This past Saturday, the Rutherford County Chess Club once again held the Battle of Murfreesboro grand prix tournament. This year a record setting 73 players showed up at their new site. This just goes to show that when you run good tournaments with decent prizes they will prosper. This had been a tournament that had eluded me the last couple of years when I was unable to get over the hump in the last round of this somewhat grueling 5 rounds in a day tournament. However, this year I came through unscathed with a perfect 5-0 to share top honors with Bill Melvin.
I won my first two games without a lot of trouble. In round 3, Bill Hoak tried an early piece sacrifice after 8. bxc3
8...Nxf2? 9. Kxf2 O-O 10. Kg3! White has an advantage in the endgame after 10. hxg4 Rxf4+ 11. Kg3 Qg5 (11... Qf6 12. Qxh7+ Kf7 13. Nh3) 12. Qxh7+ Kf7 (12... Kf8 13. Qh4 Qxh4+ 14. Rxh4 leaves Black in trouble because of Rh8+) 13. Qh5+ Qxh5 14. Rxh5 Rf6(14... Re4 15. Rh8 Nc6 16. Kf3 d5 17. e3 is good for White) 15. g5 Rf5 16. e4 Kg6 17. exf5+ Kxh5 18. fxe6 dxe6 19. Kf4 but the king move is a clean refutation. 10...Qf6 10... Rxf4 11. Kxf4 Qh4 12. Ke3 threatening to run to the queenside with an extra rook 12...Qg5+ 13. Kf2 again ready for a queenside sprint 13...Qh4+ 14. Qg3 leaves black a rook down. 11. Be3 covering all the squares on the f-file leaving Black with little to show for his piece. Most of Black's army is still asleep on the queenside while White has 5 pieces guarding his king and the rook on a1 is ready to come to the defense via f1 as soon as the bishop moves. I showed this game because it is not everyday that you get to play a move like 10. Kg3 +-. There are some modern opening ideas (and some ancient ones) where the king comes to the second rank early in the game, but usually a king floating up to the third rank early on is a sign of trouble. There are some famous exceptions such as the fantastic game Hamppe-Meitner as shown by Soltis in this months Chess Life ( 1. e4 e5 2. Nc3 Bc5 3. Na4 Bxf2+ 4. Kxf2 Qh4+ 5. Ke3) which seems to be drawn after further adventures by the White King. There is also the game Smyslov-Pachman where both kings found themselves on the third rank after 15 moves. (1. c4 Nf6 2. Nc3 e6 3. d4 d5 4. cxd5 exd5 5. Bg5 c6 6. e3 h6 7. Bh4 Bf5 8. Qf3 Qb6 9. Qxf5 Qxb2 10. Qc8+ Ke7 11. Nxd5+ cxd5 12. Qc1 Qb4+ 13. Ke2 Qb5+ 14. Kf3 Qd7 15. Bxf6+ Kxf6 ). I think my own previous record came in the 4th edition of the Battle of Murfreesboro against this year's co-winner and that year's winner, Bill Melvin. There my king reached the 3rd rank after 11...Kf7-g6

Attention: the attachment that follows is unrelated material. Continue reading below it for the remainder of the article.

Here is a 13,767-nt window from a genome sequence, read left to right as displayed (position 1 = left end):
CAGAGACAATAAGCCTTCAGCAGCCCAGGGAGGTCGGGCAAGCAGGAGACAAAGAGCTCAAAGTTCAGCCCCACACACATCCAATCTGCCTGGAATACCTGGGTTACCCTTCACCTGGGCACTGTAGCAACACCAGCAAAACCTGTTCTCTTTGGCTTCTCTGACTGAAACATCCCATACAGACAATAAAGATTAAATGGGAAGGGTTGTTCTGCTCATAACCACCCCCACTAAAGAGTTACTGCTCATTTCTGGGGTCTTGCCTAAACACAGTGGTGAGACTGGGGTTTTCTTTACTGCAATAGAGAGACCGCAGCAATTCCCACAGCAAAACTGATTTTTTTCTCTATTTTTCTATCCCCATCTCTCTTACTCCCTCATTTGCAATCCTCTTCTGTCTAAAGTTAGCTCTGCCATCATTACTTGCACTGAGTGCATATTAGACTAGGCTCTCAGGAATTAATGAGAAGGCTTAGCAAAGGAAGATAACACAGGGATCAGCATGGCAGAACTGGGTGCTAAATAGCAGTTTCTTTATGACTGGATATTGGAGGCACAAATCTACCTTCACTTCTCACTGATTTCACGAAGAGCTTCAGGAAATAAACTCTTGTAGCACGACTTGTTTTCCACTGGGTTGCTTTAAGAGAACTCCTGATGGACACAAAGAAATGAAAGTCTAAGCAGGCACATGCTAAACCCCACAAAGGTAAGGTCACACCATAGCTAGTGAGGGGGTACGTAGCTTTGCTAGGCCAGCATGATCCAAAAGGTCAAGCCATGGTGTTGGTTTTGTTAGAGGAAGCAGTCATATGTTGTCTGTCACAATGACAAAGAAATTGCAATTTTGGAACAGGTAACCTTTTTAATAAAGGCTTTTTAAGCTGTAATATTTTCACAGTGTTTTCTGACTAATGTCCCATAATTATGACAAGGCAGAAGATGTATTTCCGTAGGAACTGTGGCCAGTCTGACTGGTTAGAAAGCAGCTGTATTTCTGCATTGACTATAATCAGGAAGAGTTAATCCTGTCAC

and kept right on going after 12. g4 e3 13. gxf5+ Kxg5 when White was better, but Black was still fighting. I eventually lost that bizzare game by getting my queen trapped on a1 by my own pieces!
I had my most difficult game in Round 4 with Black against Charles Meidinger. He sacrificed a pawn for a bind and I thought he had full compensation. I decided to close lines with 20...g5
It isn't obvious how White can further improve his position, while Black is ready to regroup with Nb8 (with a further Nc6-d4 possible), Rfe8, and Bf8, so he decided on a sacrifice. 21. Bxg5!? fxg5 22. Nxg5 Qf6 23. Ne6 Rde8 24. Nxf8 Qxf8 I think this is the best recapture, immediately clearing f6 for the knight. I thought my king might get a little loose after 24... Kxf8 25. Qe4 Qd6 26. f6 Nxf6 27. Qxh7 25. d6 e4 26. Rg3?! I think he started to lose the thread here. Better was 26. Re3 trying to hold up the e-pawn. 26...Kh8 27. Ra3 Bd4+ 27... Bxb2 28. Rxa6 Bd4+ 29. Kh1 Qxd6 also deserves consideration, but I thought it was more important to get the e-pawn rolling. 28. Kh1 Qxd6 29. Rxa6 e3 30. Ra7 e2 31. Re1 Bf6 32. Qa4? 32. Qh5 is also going to be very good for black, but the text move loses on the spot. 32...Qd2 [0:1] Black gets to the king first after 33. Rxe2 Qxe2 34. Qxd7 Qe1+ 35. Kh2 Be5+ 36. g3 Qxg3+ 37. Kh1 Qh2#